Monday, July 15, 2013

ZIMMERMAN VERDICT REVEALS
AMERICA’S RACIAL CHASM

Justice—as defined by the American Heritage Dictionary, it is:

1. The quality of being just; fairness.

2.         a. The principle of moral rightness; decency.

b. Conformity to moral rightness in action or attitude; righteousness.

3.         a. The attainment of what is just, especially that which is fair, moral, right, merited, or in accordance with law.

b. Law The upholding of what is just, especially fair treatment and due reward in accordance with honor, standards, or law.

c. The administration, system, methods, or procedures of law.

4. Conformity to truth, fact, or sound reason.

On Saturday, July 13, 2013, a jury of six people delivered the verdict of ‘not guilty’ concerning the trial of George Zimmerman, who was charged with 2nd degree murder regarding the 2012 shooting death of 17-year-old Trayvon Martin.  State prosecutors had successfully given jurors an additional optional verdict, one of manslaughter, but jurors decided that Zimmerman was not criminally culpable for shooting the teenager.
“All of us are endangered, damn!” - Chuck D, “Tales from the Darkside”
The basis sketch of the case concerns this:  On February 26, 2012, the then-28-year-old Zimmerman, a resident of Sanford, Florida, and the son of a retired judge, spotted Martin walking home on the night of their confrontation.  Zimmerman, a self-described neighborhood watch volunteer with a concealed pistol license, called 911 and proceeded to rant about alleged criminals in the neighborhood.  He was advised by police not to follow Martin, but did so anyway, apparently at one point leaving his car to pursue Martin on foot.  Martin was unarmed, only having a canned beverage and a packet of candy on his person.  The specifics of the fight that progressed were in dispute during the trial, including the source of a voice on a phone call that Martin made to classmate Rachel Jeantel as he was being followed by Zimmerman.  Ultimately, Martin died from a single gunshot wound to the chest.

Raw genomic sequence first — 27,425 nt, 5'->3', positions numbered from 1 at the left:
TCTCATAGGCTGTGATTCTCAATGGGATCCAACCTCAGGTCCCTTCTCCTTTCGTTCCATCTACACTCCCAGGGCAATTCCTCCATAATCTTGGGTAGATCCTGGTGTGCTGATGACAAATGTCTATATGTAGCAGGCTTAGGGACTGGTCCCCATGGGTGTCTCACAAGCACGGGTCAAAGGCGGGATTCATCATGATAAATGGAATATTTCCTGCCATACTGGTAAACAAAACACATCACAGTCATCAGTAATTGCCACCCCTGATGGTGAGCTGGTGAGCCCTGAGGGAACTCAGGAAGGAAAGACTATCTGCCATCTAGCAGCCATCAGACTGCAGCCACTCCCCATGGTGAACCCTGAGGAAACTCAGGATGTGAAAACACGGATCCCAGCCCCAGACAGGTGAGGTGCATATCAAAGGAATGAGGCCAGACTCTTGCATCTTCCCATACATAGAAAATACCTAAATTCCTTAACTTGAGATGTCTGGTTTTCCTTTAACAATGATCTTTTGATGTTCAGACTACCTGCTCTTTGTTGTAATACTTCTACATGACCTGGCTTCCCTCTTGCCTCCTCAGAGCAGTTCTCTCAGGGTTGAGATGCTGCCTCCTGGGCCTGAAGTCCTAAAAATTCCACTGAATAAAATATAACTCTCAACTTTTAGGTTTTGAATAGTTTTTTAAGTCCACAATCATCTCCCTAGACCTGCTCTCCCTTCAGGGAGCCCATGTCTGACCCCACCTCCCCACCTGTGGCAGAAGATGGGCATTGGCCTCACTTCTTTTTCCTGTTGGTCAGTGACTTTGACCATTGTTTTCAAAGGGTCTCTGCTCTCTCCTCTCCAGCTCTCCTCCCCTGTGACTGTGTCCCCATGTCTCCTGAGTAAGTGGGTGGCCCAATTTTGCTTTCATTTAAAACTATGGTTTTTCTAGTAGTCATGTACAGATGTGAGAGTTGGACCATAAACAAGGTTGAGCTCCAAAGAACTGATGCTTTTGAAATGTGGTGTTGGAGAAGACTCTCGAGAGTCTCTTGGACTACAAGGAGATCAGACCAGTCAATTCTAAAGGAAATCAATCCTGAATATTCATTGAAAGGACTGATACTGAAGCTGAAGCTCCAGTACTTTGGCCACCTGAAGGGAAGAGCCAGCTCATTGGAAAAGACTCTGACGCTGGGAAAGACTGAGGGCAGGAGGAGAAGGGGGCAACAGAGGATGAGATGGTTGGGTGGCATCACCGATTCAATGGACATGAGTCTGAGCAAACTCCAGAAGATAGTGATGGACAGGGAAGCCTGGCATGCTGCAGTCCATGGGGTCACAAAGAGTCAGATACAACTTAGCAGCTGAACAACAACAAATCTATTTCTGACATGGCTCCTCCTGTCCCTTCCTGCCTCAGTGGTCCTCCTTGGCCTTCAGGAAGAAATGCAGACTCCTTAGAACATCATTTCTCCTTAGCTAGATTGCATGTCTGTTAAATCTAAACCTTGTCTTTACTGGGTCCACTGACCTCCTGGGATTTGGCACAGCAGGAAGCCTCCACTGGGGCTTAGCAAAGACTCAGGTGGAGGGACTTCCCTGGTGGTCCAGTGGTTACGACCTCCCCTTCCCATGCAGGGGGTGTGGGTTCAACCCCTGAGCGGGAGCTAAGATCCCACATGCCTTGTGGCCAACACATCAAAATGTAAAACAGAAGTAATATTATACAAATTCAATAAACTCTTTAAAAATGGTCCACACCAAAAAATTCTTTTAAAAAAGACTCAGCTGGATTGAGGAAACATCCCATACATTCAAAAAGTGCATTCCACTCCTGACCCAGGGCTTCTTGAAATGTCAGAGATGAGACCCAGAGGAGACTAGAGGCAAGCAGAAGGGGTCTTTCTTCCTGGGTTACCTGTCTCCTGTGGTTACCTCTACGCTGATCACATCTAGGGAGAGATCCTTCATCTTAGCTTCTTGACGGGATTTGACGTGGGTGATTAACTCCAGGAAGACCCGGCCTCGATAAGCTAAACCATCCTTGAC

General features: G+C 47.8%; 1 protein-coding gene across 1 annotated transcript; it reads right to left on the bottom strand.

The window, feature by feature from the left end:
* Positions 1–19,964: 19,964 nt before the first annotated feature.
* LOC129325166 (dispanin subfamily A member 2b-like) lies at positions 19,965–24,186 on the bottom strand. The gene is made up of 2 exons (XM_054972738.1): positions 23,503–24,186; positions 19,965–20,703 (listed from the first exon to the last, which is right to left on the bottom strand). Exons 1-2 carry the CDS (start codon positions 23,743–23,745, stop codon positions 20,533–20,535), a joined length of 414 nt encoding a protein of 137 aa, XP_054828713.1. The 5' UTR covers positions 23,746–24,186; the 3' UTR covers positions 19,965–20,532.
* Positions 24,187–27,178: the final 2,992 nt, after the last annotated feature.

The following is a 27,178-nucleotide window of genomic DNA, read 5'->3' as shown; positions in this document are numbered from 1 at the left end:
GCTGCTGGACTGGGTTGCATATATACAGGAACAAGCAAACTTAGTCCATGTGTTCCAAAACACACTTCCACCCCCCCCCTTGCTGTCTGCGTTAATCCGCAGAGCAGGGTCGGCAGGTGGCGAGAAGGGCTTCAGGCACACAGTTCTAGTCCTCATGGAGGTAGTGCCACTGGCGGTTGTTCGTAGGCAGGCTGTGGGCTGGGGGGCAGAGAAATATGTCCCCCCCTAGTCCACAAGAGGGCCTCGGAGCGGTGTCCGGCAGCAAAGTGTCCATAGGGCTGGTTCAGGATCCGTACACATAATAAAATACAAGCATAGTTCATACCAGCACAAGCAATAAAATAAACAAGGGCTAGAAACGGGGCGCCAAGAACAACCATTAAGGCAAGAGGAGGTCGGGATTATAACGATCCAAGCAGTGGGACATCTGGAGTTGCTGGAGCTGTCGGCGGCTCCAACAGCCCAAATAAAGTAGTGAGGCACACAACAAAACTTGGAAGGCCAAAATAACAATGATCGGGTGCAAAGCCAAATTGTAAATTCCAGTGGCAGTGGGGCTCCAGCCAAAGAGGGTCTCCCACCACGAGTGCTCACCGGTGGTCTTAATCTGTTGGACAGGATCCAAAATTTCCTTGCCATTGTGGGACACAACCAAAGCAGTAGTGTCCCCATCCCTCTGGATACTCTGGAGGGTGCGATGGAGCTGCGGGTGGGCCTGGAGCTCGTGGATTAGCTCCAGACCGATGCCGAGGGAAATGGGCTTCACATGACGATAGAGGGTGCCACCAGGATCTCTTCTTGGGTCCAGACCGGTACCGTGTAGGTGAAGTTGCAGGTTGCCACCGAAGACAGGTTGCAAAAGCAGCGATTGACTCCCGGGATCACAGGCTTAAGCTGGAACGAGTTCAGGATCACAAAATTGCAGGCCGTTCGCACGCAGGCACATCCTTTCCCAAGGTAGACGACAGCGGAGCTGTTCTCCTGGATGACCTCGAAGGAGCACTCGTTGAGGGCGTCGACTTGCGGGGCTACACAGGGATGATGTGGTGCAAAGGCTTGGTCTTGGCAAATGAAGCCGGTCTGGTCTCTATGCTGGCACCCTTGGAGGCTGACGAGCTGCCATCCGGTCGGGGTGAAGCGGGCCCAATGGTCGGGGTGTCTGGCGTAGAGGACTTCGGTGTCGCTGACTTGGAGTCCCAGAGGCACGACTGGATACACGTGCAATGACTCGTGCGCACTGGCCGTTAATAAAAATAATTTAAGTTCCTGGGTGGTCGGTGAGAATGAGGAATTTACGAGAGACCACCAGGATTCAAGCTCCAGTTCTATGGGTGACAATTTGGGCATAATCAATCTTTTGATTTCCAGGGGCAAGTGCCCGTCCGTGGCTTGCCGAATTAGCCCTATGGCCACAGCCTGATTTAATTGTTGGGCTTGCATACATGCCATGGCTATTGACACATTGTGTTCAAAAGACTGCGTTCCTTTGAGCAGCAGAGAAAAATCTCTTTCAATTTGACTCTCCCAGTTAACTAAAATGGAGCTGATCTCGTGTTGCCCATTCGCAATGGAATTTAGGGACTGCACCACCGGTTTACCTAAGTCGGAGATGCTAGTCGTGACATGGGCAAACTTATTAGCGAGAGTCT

“They shot down one, they shot down two, now tell me what the $&@# am I supposed to do?”  Boogie Down Productions, “Love’s Gonna Getcha”
Initially, Sanford police did not charge Zimmerman with a crime, simply sending him home after a brief interview at police headquarters.  The subsequent explosion of public attention brought to the case, including local demonstrations in and around Sanford prompted a special prosecutor to be appointed by Florida’s governor—months later, the investigation resulted in charges of 2nd degree murder for Zimmerman.
Racial conflict was at the forefront of this case from the beginning.  The shooting victim Martin was black; Zimmerman identifies as Hispanic via his mother, who is reportedly of Cuban background.  Also at issue was the so called Stand Your Ground law, which exists in Florida and dozens of other states.  Effectively, the law—an extrapolation of the Castle Doctrine—says that any person who is under attack, anywhere, is at liberty to use lethal force against his or her aggressor.
“Your honor may it please the court, swear me in on a book full of 2Pac quotes..” Street Sweeper Social Club, “Fight! Smash! Win!”
In court, state prosecutors deemphasized any racial context to their portrayal of Zimmerman’s behavior.  Prosecutors said that Zimmerman profiled Martin, but not racially.  As the trial progressed for four weeks, numerous witnesses were called to the stand, including residents of the gated community where the incident occurred and Martin’s friend Jeantel.
The defense team “highlighted” its assertion that Martin was the aggressor in his confrontation with Zimmerman by pointing out Martin’s previous brushes with mischief:  a school suspension for Marijuana residue being discovered in his book bag; a school investigation into stolen jewelry that resulted in neither suspension nor criminal charges; most spuriously, separate photographs of Martin wearing a hooded sweatshirt and smiling with a gold-plated “grill” mouth insert.
After the prosecution and defense both concluded their cases, the jury was sent to deliberation on July 12, delivering its verdict the following evening.
“They declared the war on drugs like a war on terror but what it really did was let the police terrorize whoever…”  Killer Mike, “Reagan”
The ‘not guilty’ verdict spawned protests in several American cities, including New York City, San Francisco, and Atlanta.  Thus far, the public demonstrations have been largely without violent incident.